Angaleena Presley, ‘American Middle Class’- Boston Globe review

By Stuart Munro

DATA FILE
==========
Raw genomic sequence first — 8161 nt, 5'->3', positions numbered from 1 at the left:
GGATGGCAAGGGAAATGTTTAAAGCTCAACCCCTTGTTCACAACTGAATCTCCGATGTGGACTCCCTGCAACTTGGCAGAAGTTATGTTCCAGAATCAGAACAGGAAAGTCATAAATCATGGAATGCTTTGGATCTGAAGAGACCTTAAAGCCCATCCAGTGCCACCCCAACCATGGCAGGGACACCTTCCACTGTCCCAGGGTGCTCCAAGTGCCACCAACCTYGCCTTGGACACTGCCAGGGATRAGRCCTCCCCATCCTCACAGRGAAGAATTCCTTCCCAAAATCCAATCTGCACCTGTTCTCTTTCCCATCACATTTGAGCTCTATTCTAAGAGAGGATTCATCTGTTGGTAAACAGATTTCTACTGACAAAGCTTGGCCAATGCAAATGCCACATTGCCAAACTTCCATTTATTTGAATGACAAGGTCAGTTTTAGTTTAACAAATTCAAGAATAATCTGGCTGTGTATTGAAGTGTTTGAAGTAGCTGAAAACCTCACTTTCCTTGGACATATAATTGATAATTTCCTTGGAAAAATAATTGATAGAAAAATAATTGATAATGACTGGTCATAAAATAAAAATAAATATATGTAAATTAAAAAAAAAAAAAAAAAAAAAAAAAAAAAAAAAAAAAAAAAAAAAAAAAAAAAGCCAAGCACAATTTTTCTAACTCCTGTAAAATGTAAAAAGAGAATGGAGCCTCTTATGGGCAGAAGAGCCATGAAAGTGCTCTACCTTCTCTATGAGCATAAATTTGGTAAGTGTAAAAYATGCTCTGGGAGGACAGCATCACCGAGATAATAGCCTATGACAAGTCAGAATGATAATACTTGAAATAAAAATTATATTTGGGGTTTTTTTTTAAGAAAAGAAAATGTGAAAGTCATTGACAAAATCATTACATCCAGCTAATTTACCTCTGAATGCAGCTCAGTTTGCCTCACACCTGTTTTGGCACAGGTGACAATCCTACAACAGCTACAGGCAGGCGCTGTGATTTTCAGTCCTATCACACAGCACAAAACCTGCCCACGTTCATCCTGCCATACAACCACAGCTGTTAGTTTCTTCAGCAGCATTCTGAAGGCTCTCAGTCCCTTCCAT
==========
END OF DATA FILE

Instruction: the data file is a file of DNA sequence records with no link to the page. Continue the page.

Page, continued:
“American Middle Class” is an intentionally and intensely autobiographical record about life in and out of the holler, from the woman known as “Holler Annie” in her now-former group, Pistol Annies. The autobiography is explicit in the title song, where Presley’s lyrical polemics are bookended by her father’s reflections on a life spent as a Kentucky coal miner, and apparently in “Knocked Up,” too, an irresistibly hooky, banjo- and steel-fueled singalong about what its title suggests. It’s more observational on “Pain Pills” and the loping waltz “Dry County Blues” (“not a beer joint in sight, half the county’s laid off, laid up or gettin’ high”), and delineative in the weary, night-after portrait of “Life of the Party.” Musically, the record is full of full-blown country that both nods to traditional sounds and builds on them. Like the recent records from Brandy Clark and Kacey Musgraves, Presley’s “American Middle Class” raises the hope that there might be room in the contemporary country landscape for more than bros, vacuous anthems of self-affirmation, and ’80’s hair-metal refits.

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